Wednesday, October 5, 2011

The State Of Worker Loyalty: Building A Loyal Small Business Workforce

Successful small businesses use strategies to attract, satisfy and build a loyal, high-performing customer base. These same strategies can be used to attract, satisfy and build a loyal, high-performing workforce. Working in tandem, these two dynamics will produce strong business performance.

These five strategies will help you build a loyal workforce.

1. Make sure compensation plans are competitive.

Companies that overcharge, or charge above the value of market prices, will find their customers drifting to more competitive companies with better pricing.

In the same vein, small businesses that pay below-market salaries or give the perception of paying below-market salaries risk losing their workers to companies that pay more or give the perception of paying more for the same work value.

Monster research indicates that salary is the number one factor that employees consider as they evaluate new job opportunities. Therefore, small business must align their compensation plans to be competitive in their market and remove any employee or potential employee perception that a misalignment exists.

2. Target the right hire

Businesses know they cannot serve all consumers. So businesses pick a "target market" of consumers they will seek to serve by building a product or service that best meets their needs. Similarly, a company's size and culture will not be attractive to the entire workforce. A company must find the workers that prefer and are best able to perform within the company size and culture.

Attract and retain workers that will appreciate and value your small business company culture. Monster research shows that about one-third of the workforce prefers working in a small business culture.

Top reasons those workers give for valuing a small business work environment include:

  1. Being part of a "family"
  2. Feeling more valuable as a worker
  3. Being treated as an individual
  4. Making a bigger impact
  5. Getting opportunities to learn by doing a variety of roles

Similar to creating customer loyalty, small businesses can promote these workplace values to attract new workers and build employee loyalty.

3. Communicate a strong and attractive employer brand

Consumer product companies actively promote the value of their brands to attract new customers and reinforce these values to their current customers.

In the same way, a small business must build and promote an employee brand that readily communicates its values to attract the right workers. Reinforcing such values to current employees helps build employee loyalty as well.

Monster research indicates that 68 percent of the workforce would consider a new job to obtain improved work culture and leadership. By growing an awareness of your employee brand as one that embraces the values these workers are seeking (see No. 2 above, "Target the right hire"), a small business will attract and keep the right workers who favor similar values.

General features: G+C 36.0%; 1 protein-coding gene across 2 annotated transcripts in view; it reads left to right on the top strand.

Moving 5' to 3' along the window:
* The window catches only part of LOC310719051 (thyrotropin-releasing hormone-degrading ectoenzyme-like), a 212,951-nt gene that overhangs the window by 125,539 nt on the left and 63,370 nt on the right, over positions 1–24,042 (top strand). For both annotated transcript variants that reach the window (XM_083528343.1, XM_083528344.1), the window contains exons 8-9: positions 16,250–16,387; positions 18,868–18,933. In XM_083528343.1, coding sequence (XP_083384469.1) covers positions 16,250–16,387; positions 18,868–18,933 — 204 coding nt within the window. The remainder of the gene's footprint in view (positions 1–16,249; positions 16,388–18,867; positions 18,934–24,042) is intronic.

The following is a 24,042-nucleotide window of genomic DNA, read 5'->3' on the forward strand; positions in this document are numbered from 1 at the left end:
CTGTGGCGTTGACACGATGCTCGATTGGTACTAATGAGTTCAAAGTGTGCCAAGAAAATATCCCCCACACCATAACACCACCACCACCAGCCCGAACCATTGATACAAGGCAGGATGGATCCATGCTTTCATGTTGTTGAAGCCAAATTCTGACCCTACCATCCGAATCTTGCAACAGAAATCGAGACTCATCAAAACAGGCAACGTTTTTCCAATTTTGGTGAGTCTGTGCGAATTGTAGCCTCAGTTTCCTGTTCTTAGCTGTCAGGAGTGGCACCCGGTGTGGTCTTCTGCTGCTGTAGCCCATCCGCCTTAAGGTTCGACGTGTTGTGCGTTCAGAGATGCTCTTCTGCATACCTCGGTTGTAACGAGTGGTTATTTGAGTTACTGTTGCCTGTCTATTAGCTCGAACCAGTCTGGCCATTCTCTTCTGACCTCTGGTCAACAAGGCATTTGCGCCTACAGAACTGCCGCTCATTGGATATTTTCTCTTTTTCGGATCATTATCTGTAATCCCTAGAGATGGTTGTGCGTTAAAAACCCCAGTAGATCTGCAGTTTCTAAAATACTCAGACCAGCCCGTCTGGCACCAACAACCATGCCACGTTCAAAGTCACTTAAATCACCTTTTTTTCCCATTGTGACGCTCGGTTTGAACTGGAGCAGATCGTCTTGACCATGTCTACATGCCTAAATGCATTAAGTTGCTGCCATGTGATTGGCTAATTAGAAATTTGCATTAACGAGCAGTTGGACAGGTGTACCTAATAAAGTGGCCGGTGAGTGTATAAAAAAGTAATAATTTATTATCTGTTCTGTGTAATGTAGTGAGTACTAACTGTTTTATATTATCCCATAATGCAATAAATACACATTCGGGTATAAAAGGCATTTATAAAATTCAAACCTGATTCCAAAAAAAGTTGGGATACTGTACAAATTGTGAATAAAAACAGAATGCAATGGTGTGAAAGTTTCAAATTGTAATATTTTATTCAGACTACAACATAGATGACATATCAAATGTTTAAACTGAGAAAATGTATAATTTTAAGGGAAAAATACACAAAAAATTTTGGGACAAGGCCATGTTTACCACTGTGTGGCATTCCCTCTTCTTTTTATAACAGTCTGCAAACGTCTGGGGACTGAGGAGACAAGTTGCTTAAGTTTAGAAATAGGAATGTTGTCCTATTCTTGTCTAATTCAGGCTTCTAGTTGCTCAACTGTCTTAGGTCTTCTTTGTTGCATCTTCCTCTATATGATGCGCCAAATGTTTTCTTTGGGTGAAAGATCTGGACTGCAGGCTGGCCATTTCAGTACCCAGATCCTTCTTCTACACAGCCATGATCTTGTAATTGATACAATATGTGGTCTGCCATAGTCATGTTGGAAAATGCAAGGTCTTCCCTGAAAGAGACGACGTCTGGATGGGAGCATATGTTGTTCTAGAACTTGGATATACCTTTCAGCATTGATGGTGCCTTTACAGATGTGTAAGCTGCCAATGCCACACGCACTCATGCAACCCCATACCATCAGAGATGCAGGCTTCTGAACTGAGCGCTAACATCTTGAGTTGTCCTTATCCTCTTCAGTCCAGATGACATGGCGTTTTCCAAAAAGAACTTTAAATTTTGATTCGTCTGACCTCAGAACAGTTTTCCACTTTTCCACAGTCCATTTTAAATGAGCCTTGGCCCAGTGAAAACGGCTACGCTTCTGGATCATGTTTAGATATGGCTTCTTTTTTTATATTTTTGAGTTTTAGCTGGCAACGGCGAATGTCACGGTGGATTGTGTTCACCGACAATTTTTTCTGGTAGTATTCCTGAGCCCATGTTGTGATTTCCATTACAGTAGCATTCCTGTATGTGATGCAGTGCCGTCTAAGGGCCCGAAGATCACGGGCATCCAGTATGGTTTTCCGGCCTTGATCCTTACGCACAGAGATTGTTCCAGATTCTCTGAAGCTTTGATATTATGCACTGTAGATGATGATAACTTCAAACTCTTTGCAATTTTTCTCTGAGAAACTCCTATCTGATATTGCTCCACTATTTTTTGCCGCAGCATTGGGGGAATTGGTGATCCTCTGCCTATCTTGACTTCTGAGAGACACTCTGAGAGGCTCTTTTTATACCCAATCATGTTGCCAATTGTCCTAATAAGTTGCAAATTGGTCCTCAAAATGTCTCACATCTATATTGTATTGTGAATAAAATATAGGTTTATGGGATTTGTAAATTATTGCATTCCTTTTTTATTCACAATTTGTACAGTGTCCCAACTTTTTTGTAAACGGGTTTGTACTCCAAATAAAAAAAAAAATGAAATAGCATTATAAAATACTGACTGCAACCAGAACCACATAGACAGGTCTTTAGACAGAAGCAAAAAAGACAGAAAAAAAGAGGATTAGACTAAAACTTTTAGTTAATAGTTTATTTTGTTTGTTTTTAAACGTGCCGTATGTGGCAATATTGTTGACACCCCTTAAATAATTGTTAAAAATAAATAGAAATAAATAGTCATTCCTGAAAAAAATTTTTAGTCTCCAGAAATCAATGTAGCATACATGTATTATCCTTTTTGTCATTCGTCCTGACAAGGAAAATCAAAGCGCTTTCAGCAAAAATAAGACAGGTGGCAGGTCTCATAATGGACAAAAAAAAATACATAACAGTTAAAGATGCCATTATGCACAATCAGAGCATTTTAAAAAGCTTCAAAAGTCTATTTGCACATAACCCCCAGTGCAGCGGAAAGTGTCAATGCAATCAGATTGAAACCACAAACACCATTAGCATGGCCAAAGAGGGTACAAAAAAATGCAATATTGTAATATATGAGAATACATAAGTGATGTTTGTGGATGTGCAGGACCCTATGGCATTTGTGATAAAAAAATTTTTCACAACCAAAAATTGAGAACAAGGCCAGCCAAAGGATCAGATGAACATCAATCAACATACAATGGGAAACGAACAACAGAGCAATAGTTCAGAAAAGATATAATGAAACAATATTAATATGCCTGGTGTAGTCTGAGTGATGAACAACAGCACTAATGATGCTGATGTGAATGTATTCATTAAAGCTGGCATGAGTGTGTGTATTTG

4. Continually fill a pipeline of prospects

As customers' needs and desires change, businesses know that they lose some customers through natural attrition. Building a pipeline of prospects is important to replace those customers that inevitably leave.

With a vast majority of the workforce ready to pursue a new job, it is probable that small businesses will lose workers as the economy expands and new job opportunities grow. Small businesses need to create a talent pipeline that continuously attracts new talent and the right talent for its workforce. (Note: if you successfully implement No. 1, 2 and 3 above, you will minimize your workforce attrition.)

5. Strive to keep your "A" workers

A leading business knows that all customers are not equal, with some customers delivering a higher level of value (the 80/20 rule, also known as Pareto's Principle). Determining who these best customers are and focusing on their loyalty will ultimately deliver the best business performance.

As a small business you are dependent on the key workers who deliver your business performance. These are your "A" players. These are the workers whose loyalty is most valuable and perhaps, critical, to your small business.

Consider your workforce and identify those workers who are delivering the majority of business value. Next, ensure that your employee loyalty strategies—those strategies you design to emotionally engage a worker—are focused on your "A" team.

With these five strategies, you should be able to build a talented and enduring workforce that will enable your business to succeed.

Findings are based on research developed in the Monster Employee Loyalty Survey, conducted in March, 2011.

Thanks to Jeff Quinn / Open Forum / American Express Company

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